2. The Meaning of Strategies in Abduction

I think that abduction can still be defended as a very promising candidate for a logic of discovery if the meaning of strategies is taken into account. Jaakko Hintikka has emphasized a distinction between two sorts of rules in reasoning and logic (or in games in general): the definitory rules and the strategic rules. Hintikka maintains that for the theory of logic and reasoning, especially at the level of introductory textbooks and courses, the study of excellence of reasoning is often forgotten, and the emphasis is on the avoidance of mistakes in reasoning (e.g., Hintikka, 1999). According to him, students are not taught how to reason well but to maintain their logical virtue (i.e., to avoid logical fallacies and to learn what is and what is not admissible and valid). The focus has been on definitory rules of logic, and strategic rules have largely been neglected. The definitory rules tell what are valid rules in particular system of logic. By analogy: the definitory rules of chess tell what one is allowed to do in chess (how chessmen may be moved etc.). But by knowing only the definitory rules of chess one cannot say that one plays chess well. Excellence in chess requires that one master strategic rules extremely well. According to Hintikka, this same idea applies to logic. No one is good in logic and reasoning by knowing only the definitory rules of logic, but by mastering well the strategic rules.
Strategies have, however, been a quite neglected topic in philosophy of science. There are some exceptions. In the interrogative {270} approach to inquiry, the meaning of strategies has been emphasized (Hintikka, 1985, 1989; Jung, 1996). But usually the merits of inference are assessed by investigating whether the truth of the premises guarantees or makes probable the truth of the conclusion. And this has also been the basic way of evaluating abduction.
Hintikka has emphasized strategic aspects also in relationship to abductive inference: "the validity of an abductive inference is to be judged by strategic principles rather than by definitory (move-by-move) rules" (Hintikka, 1998, 513). Hintikka himself does not, however, treat abduction as a separate mode of inference in his interrogative model of inquiry. In Hintikka's model the problem of abduction is subsumed under a more general problem concerning the nature of ampliative reasoning in general. In Hintikka's model, abduction is closely related to a question- answer step in the process of inquiry (ibid., 519-523).
I suggest that abduction as a separate mode of inference can also be defended by taking strategies into account much more seriously than before (see also Magnani, 1999, 235- 236). But what does strategies mean in the area of reasoning? Strategy is in itself a very complicated concept. Strategies are related to goal-directed activity, where the ability to anticipate things, and to assess or choose between different possibilities, are important (see e.g., Hintikka, 1989, 1999). One central point in strategic rules is that they cannot normally be judged only in relationship to particular moves, but the whole strategic situation must be taken into account (see Hintikka, 1998, 513). This means that in strategies more than one step or move can and must be taken into account at the same time. I am not maintaining that this characterization does full justice to the meaning of strategies in (abductive) inference, but it is surely one essential point. And in abduction, strategies are especially important because it is basically such a weak mode of inference. The force of abductive inference is much strengthened if one takes into account that the hypotheses are to be searched for in relationship to various phenomena and background information and not just in order to explain one, surprising phenomenon.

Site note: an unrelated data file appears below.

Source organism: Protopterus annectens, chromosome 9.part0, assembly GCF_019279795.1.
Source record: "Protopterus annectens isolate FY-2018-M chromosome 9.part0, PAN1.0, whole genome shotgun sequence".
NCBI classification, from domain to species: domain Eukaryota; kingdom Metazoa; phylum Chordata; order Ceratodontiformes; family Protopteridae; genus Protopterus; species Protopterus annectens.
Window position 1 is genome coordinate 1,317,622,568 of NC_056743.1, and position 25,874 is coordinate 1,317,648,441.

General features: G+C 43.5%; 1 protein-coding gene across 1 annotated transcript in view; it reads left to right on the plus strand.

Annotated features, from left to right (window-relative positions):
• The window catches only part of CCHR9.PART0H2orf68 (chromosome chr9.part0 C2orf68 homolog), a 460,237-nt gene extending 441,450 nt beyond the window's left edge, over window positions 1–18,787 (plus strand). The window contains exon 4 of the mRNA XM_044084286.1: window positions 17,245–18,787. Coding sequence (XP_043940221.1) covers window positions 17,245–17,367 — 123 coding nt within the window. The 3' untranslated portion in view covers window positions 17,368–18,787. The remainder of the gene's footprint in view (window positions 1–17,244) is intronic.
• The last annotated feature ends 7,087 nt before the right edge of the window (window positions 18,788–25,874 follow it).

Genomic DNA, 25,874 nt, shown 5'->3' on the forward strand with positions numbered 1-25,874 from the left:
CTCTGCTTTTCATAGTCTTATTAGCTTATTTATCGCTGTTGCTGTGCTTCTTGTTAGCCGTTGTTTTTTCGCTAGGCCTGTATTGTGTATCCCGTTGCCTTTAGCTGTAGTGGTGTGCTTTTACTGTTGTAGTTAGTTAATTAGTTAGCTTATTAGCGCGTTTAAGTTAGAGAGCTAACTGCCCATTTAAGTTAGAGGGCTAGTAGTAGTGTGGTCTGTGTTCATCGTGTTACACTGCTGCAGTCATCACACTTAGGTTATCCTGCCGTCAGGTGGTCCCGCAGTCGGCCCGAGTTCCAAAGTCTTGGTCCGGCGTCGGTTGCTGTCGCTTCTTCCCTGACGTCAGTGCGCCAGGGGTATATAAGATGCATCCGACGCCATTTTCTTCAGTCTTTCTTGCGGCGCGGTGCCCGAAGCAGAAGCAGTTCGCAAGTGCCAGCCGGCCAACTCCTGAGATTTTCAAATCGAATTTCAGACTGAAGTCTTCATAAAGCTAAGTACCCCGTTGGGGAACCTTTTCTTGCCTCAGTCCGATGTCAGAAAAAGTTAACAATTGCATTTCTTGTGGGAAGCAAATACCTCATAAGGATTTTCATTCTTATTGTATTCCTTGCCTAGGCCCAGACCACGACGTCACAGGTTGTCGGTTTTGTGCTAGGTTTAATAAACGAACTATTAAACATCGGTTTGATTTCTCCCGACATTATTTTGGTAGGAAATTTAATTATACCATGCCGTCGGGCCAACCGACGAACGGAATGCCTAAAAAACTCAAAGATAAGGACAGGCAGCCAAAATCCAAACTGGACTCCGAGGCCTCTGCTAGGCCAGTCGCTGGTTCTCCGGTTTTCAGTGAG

So if I am a researcher looking for a good explanatory hypothesis for some anomalous phenomenon, I can (and must) try to constrain and guide my search by taking into account that my explanation {271} must explain or at least be consistent with, most other clues and information that I have available concerning the subject matter. And I try to anticipate that my explanation has some chance of survival in subsequent tests and assessments. Usually I must also take into account that the proposed explanation should not be totally unconvincing, or if it seems to be that, I should have a good further explanation for why this explanation still deserves attention. So, I should have an explanation for my explanation (see Thagard & Shelley, 1997). These are strategic principles where more than one move can and should be taken into account simultaneously.